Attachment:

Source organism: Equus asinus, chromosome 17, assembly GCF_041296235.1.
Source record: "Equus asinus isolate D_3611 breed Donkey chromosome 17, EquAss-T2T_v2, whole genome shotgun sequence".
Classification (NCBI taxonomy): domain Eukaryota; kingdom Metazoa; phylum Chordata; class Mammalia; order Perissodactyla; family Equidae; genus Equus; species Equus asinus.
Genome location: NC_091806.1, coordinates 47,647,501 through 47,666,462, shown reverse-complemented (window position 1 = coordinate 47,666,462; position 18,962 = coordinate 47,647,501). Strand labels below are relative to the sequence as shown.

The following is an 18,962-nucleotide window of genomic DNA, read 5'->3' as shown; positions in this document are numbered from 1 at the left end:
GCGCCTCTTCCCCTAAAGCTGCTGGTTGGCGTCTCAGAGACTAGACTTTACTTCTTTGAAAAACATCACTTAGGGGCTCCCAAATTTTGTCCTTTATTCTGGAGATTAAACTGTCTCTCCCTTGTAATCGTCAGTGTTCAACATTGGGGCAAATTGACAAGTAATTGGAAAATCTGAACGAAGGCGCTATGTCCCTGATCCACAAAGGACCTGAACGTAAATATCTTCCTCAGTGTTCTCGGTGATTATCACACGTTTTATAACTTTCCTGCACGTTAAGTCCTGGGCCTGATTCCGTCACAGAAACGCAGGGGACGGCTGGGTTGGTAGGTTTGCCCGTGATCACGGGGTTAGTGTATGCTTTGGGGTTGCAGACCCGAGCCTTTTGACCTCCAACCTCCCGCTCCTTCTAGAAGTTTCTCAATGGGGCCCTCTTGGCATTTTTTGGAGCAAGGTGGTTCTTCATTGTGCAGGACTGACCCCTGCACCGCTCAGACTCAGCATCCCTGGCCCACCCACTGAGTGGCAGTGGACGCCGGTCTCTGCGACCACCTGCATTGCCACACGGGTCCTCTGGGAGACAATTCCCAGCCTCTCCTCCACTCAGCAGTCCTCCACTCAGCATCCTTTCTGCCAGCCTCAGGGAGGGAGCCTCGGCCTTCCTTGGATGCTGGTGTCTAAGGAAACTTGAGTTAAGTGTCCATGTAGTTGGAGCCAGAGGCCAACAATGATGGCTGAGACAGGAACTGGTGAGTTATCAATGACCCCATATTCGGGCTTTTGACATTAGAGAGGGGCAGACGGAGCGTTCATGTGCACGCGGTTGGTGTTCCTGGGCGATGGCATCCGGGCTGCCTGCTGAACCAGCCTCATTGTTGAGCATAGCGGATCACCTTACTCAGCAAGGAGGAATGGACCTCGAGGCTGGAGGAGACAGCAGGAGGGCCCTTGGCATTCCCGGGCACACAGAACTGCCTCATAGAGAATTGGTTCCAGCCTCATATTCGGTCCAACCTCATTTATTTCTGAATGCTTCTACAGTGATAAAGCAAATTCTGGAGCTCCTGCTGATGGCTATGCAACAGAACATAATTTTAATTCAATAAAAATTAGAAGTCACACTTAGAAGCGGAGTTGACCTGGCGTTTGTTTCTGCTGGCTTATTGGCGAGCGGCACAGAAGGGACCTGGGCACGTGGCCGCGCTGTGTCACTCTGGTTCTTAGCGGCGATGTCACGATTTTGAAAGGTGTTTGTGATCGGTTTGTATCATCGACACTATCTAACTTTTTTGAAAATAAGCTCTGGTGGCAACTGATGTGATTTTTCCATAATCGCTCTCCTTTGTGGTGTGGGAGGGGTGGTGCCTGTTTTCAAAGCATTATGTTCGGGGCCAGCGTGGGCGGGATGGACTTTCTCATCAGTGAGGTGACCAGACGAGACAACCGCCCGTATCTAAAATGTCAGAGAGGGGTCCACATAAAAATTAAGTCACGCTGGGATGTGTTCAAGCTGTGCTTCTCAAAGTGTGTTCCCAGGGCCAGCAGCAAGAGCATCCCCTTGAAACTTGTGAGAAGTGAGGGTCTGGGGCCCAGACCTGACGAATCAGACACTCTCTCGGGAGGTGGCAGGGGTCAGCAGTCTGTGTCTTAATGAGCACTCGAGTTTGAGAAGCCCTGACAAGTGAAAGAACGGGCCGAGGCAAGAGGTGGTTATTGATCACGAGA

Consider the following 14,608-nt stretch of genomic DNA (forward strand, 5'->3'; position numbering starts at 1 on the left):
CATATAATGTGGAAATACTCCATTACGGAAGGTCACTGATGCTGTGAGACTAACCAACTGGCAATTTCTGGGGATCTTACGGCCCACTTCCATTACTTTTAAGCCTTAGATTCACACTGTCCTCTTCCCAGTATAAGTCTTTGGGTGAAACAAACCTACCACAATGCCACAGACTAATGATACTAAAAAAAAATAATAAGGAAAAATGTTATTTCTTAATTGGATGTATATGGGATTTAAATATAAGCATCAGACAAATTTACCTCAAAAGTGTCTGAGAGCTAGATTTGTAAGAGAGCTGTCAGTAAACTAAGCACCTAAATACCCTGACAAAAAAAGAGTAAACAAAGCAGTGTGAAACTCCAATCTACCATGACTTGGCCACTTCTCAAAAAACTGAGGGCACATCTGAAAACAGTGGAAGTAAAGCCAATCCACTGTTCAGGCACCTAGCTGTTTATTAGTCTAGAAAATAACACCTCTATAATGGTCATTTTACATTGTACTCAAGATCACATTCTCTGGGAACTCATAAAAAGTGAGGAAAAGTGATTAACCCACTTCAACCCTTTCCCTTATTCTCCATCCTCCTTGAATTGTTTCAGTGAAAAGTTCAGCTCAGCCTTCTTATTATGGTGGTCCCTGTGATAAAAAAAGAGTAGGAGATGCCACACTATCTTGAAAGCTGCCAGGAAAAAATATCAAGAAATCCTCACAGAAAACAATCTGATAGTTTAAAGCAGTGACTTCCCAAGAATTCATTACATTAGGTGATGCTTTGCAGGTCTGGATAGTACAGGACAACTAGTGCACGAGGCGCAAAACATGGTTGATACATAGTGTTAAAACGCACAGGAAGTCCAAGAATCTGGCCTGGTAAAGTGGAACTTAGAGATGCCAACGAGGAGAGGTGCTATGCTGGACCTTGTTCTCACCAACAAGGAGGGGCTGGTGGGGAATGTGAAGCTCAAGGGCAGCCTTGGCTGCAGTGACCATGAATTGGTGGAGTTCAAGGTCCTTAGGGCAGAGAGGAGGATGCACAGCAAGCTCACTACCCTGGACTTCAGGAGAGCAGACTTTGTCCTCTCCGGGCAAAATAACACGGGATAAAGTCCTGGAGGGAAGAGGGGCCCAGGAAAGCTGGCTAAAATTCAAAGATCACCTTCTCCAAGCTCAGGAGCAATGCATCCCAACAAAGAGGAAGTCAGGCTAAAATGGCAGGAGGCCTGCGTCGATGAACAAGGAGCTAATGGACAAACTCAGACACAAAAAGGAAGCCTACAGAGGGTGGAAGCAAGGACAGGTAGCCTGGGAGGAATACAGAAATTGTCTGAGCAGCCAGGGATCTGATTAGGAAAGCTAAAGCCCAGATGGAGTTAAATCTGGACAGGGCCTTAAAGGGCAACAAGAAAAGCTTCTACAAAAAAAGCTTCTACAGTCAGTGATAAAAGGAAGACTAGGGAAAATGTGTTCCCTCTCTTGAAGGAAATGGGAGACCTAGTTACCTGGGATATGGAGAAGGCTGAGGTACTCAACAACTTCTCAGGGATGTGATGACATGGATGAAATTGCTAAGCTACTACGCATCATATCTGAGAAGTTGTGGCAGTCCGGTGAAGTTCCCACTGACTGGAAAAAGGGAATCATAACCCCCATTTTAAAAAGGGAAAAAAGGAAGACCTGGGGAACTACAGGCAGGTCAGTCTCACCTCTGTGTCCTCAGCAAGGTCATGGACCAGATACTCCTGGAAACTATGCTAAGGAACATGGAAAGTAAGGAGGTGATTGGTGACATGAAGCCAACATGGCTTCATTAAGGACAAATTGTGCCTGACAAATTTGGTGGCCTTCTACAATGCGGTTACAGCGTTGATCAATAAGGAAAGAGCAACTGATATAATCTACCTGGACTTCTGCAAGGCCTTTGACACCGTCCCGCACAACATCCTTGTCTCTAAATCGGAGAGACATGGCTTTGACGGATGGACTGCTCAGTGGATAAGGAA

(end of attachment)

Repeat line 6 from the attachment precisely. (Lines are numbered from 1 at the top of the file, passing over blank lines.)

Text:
GCGCCTCTTCCCCTAAAGCTGCTGGTTGGCGTCTCAGAGACTAGACTTTACTTCTTTGAAAAACATCACTTAGGGGCTCCCAAATTTTGTCCTTTATTCTGGAGATTAAACTGTCTCTCCCTTGTAATCGTCAGTGTTCAACATTGGGGCAAATTGACAAGTAATTGGAAAATCTGAACGAAGGCGCTATGTCCCTGATCCACAAAGGACCTGAACGTAAATATCTTCCTCAGTGTTCTCGGTGATTATCACACGTTTTATAACTTTCCTGCACGTTAAGTCCTGGGCCTGATTCCGTCACAGAAACGCAGGGGACGGCTGGGTTGGTAGGTTTGCCCGTGATCACGGGGTTAGTGTATGCTTTGGGGTTGCAGACCCGAGCCTTTTGACCTCCAACCTCCCGCTCCTTCTAGAAGTTTCTCAATGGGGCCCTCTTGGCATTTTTTGGAGCAAGGTGGTTCTTCATTGTGCAGGACTGACCCCTGCACCGCTCAGACTCAGCATCCCTGGCCCACCCACTGAGTGGCAGTGGACGCCGGTCTCTGCGACCACCTGCATTGCCACACGGGTCCTCTGGGAGACAATTCCCAGCCTCTCCTCCACTCAGCAGTCCTCCACTCAGCATCCTTTCTGCCAGCCTCAGGGAGGGAGCCTCGGCCTTCCTTGGATGCTGGTGTCTAAGGAAACTTGAGTTAAGTGTCCATGTAGTTGGAGCCAGAGGCCAACAATGATGGCTGAGACAGGAACTGGTGAGTTATCAATGACCCCATATTCGGGCTTTTGACATTAGAGAGGGGCAGACGGAGCGTTCATGTGCACGCGGTTGGTGTTCCTGGGCGATGGCATCCGGGCTGCCTGCTGAACCAGCCTCATTGTTGAGCATAGCGGATCACCTTACTCAGCAAGGAGGAATGGACCTCGAGGCTGGAGGAGACAGCAGGAGGGCCCTTGGCATTCCCGGGCACACAGAACTGCCTCATAGAGAATTGGTTCCAGCCTCATATTCGGTCCAACCTCATTTATTTCTGAATGCTTCTACAGTGATAAAGCAAATTCTGGAGCTCCTGCTGATGGCTATGCAACAGAACATAATTTTAATTCAATAAAAATTAGAAGTCACACTTAGAAGCGGAGTTGACCTGGCGTTTGTTTCTGCTGGCTTATTGGCGAGCGGCACAGAAGGGACCTGGGCACGTGGCCGCGCTGTGTCACTCTGGTTCTTAGCGGCGATGTCACGATTTTGAAAGGTGTTTGTGATCGGTTTGTATCATCGACACTATCTAACTTTTTTGAAAATAAGCTCTGGTGGCAACTGATGTGATTTTTCCATAATCGCTCTCCTTTGTGGTGTGGGAGGGGTGGTGCCTGTTTTCAAAGCATTATGTTCGGGGCCAGCGTGGGCGGGATGGACTTTCTCATCAGTGAGGTGACCAGACGAGACAACCGCCCGTATCTAAAATGTCAGAGAGGGGTCCACATAAAAATTAAGTCACGCTGGGATGTGTTCAAGCTGTGCTTCTCAAAGTGTGTTCCCAGGGCCAGCAGCAAGAGCATCCCCTTGAAACTTGTGAGAAGTGAGGGTCTGGGGCCCAGACCTGACGAATCAGACACTCTCTCGGGAGGTGGCAGGGGTCAGCAGTCTGTGTCTTAATGAGCACTCGAGTTTGAGAAGCCCTGACAAGTGAAAGAACGGGCCGAGGCAAGAGGTGGTTATTGATCACGAGA